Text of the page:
Wednesday, 10 September 2008

Local Preaching - A sacred cow?

Now here's an interesting thought which I came across on 'Big Circumstance's' blog and made by Will AKA Ramblings from Red Rose.
I have to say that I do have some sympathy with what he says in his comment as a whole where he indicates that friends of his in the United Methodist Church are seeing growth and it would seem they attribute this to the fact that there is one minister to one church. He says this makes it easier to follow themes in preaching and ensure that important things are brought before congregations and kept in their minds.
In a previous church I belonged to the vast bulk of preaching at communion services was done by either the pastor or myself and while we often preached on alternate Sundays we would also preach for a number of weeks at a time and have a theme/topic for those periods. If I preached the pastor led and vice versa with the evening gospel services having mainly visiting preachers and either the pastor or myself leading the worship - preachers only had to preach.
Within the comments Will makes he refers to the sacred cow of British Methodism which in his opinion is local preachers ( I am sure some of us could come up with others). I find this quite interesting given that in our circuit of ten churches on most Sunday two thirds of services are taken by local preachers and I realise in other circuits this figure may be even higher.Surely the sacred cow might be deemed to be a very necessary part of British Methodism.
Perhaps there is some mileage in the thoughts behind this process - Will would seem to be suggesting a system similar to the UMC which I am not sure would be workable in Britain but how about local pastors (voluntary) as well as ministers - perhaps ministers could focus on one church for say a quarter with local pastors looking after the other churches that particular minister is responsible for - and then move on to another church in the circuit for a quarter and so on. Who knows it might revolutionise British Methodism!!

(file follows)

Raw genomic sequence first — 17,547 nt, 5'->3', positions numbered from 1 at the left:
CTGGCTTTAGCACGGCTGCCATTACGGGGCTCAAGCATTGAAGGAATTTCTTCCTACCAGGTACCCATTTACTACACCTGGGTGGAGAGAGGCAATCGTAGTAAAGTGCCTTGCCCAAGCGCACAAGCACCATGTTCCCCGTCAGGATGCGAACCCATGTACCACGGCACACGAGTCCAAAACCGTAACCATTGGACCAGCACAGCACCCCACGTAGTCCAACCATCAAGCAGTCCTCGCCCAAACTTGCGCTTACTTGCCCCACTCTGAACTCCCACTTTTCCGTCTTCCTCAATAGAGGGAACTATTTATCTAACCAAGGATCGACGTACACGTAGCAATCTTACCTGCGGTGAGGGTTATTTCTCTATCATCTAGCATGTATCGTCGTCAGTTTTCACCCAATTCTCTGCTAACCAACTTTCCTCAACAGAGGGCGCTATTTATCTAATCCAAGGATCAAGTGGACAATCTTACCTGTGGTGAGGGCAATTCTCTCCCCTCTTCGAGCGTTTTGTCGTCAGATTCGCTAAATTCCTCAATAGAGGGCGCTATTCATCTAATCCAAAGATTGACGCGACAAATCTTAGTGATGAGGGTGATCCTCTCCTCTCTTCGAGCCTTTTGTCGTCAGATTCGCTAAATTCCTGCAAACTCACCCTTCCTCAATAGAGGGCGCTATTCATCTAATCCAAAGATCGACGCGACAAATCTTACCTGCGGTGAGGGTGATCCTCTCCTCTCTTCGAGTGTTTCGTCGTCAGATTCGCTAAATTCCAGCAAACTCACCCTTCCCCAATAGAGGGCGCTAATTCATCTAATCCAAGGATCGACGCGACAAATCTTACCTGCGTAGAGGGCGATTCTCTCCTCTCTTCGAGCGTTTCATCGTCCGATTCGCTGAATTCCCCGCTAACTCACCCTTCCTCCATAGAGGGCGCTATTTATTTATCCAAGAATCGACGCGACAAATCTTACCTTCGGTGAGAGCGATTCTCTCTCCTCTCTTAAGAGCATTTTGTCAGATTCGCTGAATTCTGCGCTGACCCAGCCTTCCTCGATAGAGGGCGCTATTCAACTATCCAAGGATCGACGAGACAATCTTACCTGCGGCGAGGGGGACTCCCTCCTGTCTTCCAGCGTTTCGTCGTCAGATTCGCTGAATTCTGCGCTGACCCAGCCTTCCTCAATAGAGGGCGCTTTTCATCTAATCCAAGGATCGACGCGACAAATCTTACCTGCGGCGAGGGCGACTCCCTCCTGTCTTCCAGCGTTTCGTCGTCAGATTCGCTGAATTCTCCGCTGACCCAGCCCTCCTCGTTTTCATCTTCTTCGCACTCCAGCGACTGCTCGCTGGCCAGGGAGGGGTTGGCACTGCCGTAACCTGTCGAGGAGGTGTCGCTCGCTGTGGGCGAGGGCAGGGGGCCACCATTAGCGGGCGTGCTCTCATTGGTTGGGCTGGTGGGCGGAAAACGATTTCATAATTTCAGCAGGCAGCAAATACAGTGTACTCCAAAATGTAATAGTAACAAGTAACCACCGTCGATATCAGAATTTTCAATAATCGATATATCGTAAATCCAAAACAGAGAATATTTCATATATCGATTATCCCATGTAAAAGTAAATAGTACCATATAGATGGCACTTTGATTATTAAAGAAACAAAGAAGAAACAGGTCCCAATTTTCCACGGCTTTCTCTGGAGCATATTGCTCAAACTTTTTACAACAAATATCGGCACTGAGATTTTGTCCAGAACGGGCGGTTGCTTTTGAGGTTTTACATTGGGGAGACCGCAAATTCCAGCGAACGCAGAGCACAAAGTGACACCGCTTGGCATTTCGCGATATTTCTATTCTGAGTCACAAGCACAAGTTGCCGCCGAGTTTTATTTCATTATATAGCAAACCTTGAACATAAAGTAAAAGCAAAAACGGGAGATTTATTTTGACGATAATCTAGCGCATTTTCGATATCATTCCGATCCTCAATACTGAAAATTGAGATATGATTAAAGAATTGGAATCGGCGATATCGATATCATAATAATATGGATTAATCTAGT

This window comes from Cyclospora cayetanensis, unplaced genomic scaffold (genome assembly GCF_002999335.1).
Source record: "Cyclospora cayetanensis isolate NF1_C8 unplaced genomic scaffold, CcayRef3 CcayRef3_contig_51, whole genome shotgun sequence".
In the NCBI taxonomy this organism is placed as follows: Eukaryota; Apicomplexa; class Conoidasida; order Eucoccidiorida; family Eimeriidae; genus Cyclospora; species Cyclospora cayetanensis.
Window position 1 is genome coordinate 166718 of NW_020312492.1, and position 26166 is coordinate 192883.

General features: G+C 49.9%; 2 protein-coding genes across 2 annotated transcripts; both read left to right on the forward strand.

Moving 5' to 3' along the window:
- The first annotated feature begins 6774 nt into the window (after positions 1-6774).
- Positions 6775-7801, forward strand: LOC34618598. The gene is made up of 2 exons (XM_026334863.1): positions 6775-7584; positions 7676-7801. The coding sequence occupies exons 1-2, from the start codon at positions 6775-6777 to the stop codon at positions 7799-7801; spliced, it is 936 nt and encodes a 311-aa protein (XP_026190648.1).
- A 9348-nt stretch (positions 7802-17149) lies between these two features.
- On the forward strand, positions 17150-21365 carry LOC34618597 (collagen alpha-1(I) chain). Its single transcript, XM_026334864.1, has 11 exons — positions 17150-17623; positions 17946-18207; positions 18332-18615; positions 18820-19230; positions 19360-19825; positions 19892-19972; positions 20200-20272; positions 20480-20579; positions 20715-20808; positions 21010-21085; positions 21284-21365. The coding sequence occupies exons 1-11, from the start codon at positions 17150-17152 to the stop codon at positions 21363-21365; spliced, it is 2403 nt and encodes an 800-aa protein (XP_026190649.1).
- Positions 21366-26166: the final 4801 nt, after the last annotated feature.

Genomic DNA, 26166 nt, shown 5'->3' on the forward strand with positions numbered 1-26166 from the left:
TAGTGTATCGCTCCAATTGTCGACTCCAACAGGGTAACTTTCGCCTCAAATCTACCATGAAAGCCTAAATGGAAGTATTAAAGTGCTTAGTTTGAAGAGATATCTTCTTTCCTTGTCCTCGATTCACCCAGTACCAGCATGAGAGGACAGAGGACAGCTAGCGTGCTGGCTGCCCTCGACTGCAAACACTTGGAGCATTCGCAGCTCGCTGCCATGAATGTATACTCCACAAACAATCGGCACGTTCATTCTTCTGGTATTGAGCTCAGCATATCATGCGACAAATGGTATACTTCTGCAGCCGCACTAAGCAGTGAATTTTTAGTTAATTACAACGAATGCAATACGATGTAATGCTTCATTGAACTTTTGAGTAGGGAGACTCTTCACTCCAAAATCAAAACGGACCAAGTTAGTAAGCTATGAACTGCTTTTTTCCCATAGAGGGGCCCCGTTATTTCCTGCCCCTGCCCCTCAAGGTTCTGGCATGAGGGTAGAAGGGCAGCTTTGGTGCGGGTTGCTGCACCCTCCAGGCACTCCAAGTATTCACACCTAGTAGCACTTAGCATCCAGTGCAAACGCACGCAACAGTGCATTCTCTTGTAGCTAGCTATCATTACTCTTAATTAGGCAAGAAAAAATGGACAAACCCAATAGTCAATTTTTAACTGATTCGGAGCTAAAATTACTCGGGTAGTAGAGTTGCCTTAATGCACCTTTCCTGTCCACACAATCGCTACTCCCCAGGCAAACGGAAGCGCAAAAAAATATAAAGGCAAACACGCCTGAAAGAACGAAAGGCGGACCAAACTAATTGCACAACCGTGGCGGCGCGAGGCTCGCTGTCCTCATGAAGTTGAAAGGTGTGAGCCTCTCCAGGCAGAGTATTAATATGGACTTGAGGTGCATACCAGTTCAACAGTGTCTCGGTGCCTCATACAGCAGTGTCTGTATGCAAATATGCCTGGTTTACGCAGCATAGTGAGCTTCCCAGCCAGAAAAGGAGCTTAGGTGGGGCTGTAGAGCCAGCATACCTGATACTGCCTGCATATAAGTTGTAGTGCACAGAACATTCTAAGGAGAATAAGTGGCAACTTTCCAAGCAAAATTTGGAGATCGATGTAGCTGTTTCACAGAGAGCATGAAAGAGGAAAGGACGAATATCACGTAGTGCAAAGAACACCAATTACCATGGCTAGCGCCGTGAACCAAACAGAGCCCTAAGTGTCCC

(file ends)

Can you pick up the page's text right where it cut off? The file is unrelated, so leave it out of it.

PamBG said...

I go back and forth on this issue. I worry that congregations with one (or more) ministers become fixated on that minister and he or she becomes the focus of church-life. I see this in our big churches and in the Anglican system where nothing but 'The Vicar' will do.

On the other hand, it's an attractive suggestion as a minister because I feel fairly certain that I could probably do more effective work if I were only focussing on one church.

Methodist Preacher said...

Our church grew in the period that we had "thematic preaching". This invloved a lot of co-ordination but it worked. For example we had a series on Isiah, the seven letters from Revelation (wow that was brilliant!) and a series based on the hymn "Take My Life".

It meant Minister and local preachers working together. However several Ministers have refused point blank to work in this way, feeling, I suspect that it undermines their own sense of importance.

I think the idea of the unpaid pastor is one that needs to be explored. If I thought there could be such an opportunity I think I would look at early retirement.